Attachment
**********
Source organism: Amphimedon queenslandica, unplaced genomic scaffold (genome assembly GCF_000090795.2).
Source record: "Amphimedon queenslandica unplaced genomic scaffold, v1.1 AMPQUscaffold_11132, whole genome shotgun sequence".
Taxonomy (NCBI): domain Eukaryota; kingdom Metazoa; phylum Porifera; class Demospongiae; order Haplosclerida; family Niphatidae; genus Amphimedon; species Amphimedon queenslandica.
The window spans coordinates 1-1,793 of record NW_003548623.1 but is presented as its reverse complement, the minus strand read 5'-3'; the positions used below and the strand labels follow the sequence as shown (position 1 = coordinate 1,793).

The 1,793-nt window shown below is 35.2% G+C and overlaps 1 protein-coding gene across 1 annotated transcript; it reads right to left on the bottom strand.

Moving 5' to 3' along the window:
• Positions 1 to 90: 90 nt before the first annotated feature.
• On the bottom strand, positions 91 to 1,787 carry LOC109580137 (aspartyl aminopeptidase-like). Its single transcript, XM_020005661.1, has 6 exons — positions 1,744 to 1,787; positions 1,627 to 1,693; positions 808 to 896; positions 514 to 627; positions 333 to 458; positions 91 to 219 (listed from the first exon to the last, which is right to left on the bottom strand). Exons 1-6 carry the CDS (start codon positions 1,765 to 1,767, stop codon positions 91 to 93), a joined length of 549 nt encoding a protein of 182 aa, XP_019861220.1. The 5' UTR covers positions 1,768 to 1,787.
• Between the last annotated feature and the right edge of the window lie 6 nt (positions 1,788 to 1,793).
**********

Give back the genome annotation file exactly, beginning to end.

Source organism: Amphimedon queenslandica, unplaced genomic scaffold (genome assembly GCF_000090795.2).
Source record: "Amphimedon queenslandica unplaced genomic scaffold, v1.1 AMPQUscaffold_11132, whole genome shotgun sequence".
Taxonomy (NCBI): domain Eukaryota; kingdom Metazoa; phylum Porifera; class Demospongiae; order Haplosclerida; family Niphatidae; genus Amphimedon; species Amphimedon queenslandica.
The window spans coordinates 1-1,793 of record NW_003548623.1 but is presented as its reverse complement, the minus strand read 5'-3'; the positions used below and the strand labels follow the sequence as shown (position 1 = coordinate 1,793).

The 1,793-nt window shown below is 35.2% G+C and overlaps 1 protein-coding gene across 1 annotated transcript; it reads right to left on the bottom strand.

Moving 5' to 3' along the window:
• Positions 1 to 90: 90 nt before the first annotated feature.
• On the bottom strand, positions 91 to 1,787 carry LOC109580137 (aspartyl aminopeptidase-like). Its single transcript, XM_020005661.1, has 6 exons — positions 1,744 to 1,787; positions 1,627 to 1,693; positions 808 to 896; positions 514 to 627; positions 333 to 458; positions 91 to 219 (listed from the first exon to the last, which is right to left on the bottom strand). Exons 1-6 carry the CDS (start codon positions 1,765 to 1,767, stop codon positions 91 to 93), a joined length of 549 nt encoding a protein of 182 aa, XP_019861220.1. The 5' UTR covers positions 1,768 to 1,787.
• Between the last annotated feature and the right edge of the window lie 6 nt (positions 1,788 to 1,793).